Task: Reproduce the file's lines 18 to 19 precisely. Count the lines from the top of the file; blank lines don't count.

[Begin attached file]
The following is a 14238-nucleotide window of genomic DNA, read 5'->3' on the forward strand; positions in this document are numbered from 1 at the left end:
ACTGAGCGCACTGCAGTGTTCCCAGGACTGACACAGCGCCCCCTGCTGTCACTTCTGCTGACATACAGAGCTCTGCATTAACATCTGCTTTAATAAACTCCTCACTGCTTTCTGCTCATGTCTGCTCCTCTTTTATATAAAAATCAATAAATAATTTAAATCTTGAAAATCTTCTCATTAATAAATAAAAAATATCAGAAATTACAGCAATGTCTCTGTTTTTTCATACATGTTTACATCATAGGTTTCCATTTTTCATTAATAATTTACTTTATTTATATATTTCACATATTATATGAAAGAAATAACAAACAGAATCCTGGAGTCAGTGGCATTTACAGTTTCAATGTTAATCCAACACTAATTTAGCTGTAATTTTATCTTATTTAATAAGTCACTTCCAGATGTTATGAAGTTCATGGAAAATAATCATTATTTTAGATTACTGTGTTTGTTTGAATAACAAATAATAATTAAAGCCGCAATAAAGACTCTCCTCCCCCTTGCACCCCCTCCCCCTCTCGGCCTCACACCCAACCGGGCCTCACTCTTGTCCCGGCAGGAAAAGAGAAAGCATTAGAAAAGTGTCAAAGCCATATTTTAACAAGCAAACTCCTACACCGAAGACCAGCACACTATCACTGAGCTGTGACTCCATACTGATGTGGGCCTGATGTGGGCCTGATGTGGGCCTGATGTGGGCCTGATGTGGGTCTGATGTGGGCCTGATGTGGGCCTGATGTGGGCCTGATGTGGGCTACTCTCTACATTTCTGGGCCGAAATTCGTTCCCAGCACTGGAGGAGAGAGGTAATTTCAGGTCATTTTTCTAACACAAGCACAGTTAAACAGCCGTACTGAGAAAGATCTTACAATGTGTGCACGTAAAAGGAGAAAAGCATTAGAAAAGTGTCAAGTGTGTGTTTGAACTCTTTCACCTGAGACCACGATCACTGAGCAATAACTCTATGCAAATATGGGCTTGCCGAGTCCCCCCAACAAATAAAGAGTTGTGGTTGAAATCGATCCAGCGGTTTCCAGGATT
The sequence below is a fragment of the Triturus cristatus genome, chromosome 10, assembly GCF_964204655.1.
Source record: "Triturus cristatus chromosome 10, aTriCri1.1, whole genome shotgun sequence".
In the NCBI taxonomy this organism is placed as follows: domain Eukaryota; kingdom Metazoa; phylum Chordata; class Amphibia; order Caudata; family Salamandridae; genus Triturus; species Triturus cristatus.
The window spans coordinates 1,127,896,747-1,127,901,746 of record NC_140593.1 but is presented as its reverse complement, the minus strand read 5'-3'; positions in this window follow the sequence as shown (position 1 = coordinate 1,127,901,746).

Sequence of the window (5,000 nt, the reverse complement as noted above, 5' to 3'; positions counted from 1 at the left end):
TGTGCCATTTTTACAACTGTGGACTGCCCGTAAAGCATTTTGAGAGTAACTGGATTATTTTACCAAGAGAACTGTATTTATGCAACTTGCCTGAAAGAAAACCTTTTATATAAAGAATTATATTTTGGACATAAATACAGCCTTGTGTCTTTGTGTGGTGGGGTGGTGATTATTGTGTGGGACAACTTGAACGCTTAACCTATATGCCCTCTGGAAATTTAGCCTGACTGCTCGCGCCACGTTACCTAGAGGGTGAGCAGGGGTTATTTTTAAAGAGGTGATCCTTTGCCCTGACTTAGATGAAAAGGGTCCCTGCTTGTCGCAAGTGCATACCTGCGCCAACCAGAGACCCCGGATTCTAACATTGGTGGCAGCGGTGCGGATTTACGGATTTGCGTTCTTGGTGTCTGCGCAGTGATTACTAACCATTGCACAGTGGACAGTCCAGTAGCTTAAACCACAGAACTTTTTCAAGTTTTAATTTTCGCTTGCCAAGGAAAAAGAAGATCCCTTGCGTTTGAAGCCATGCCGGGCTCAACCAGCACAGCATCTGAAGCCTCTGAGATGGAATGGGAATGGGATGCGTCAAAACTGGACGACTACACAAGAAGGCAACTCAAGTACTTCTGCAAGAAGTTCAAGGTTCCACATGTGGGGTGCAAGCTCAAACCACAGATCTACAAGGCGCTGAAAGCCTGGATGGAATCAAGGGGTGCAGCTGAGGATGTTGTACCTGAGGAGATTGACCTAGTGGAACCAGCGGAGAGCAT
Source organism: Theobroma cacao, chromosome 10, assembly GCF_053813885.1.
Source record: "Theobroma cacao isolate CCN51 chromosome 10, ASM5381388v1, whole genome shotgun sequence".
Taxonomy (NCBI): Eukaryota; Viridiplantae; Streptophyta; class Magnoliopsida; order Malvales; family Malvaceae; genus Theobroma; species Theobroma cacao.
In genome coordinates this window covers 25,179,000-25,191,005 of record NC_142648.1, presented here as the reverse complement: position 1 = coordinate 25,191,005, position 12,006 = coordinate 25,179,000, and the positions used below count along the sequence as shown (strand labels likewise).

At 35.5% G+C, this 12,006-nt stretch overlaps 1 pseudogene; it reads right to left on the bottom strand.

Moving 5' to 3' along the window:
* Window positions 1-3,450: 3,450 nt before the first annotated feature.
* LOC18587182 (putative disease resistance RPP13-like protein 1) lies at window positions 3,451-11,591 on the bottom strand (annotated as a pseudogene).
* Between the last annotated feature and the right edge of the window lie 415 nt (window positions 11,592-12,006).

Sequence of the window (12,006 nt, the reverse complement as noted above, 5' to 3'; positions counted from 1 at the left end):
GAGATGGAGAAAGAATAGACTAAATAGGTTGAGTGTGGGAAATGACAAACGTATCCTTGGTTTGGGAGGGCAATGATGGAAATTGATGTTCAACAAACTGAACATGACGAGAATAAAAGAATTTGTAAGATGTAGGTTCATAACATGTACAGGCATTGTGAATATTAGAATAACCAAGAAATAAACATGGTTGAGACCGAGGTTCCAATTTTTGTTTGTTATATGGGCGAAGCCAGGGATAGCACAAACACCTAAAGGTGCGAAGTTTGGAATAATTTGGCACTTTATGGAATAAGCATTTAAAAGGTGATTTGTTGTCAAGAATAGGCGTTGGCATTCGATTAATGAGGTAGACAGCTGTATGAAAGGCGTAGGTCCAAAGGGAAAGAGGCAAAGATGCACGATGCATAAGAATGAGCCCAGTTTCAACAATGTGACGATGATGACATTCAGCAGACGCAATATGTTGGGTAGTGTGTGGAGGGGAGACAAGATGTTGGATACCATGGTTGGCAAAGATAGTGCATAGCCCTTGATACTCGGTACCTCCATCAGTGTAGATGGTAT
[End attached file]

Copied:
Sequence of the window (12,006 nt, the reverse complement as noted above, 5' to 3'; positions counted from 1 at the left end):
GAGATGGAGAAAGAATAGACTAAATAGGTTGAGTGTGGGAAATGACAAACGTATCCTTGGTTTGGGAGGGCAATGATGGAAATTGATGTTCAACAAACTGAACATGACGAGAATAAAAGAATTTGTAAGATGTAGGTTCATAACATGTACAGGCATTGTGAATATTAGAATAACCAAGAAATAAACATGGTTGAGACCGAGGTTCCAATTTTTGTTTGTTATATGGGCGAAGCCAGGGATAGCACAAACACCTAAAGGTGCGAAGTTTGGAATAATTTGGCACTTTATGGAATAAGCATTTAAAAGGTGATTTGTTGTCAAGAATAGGCGTTGGCATTCGATTAATGAGGTAGACAGCTGTATGAAAGGCGTAGGTCCAAAGGGAAAGAGGCAAAGATGCACGATGCATAAGAATGAGCCCAGTTTCAACAATGTGACGATGATGACATTCAGCAGACGCAATATGTTGGGTAGTGTGTGGAGGGGAGACAAGATGTTGGATACCATGGTTGGCAAAGATAGTGCATAGCCCTTGATACTCGGTACCTCCATCAGTGTAGATGGTAT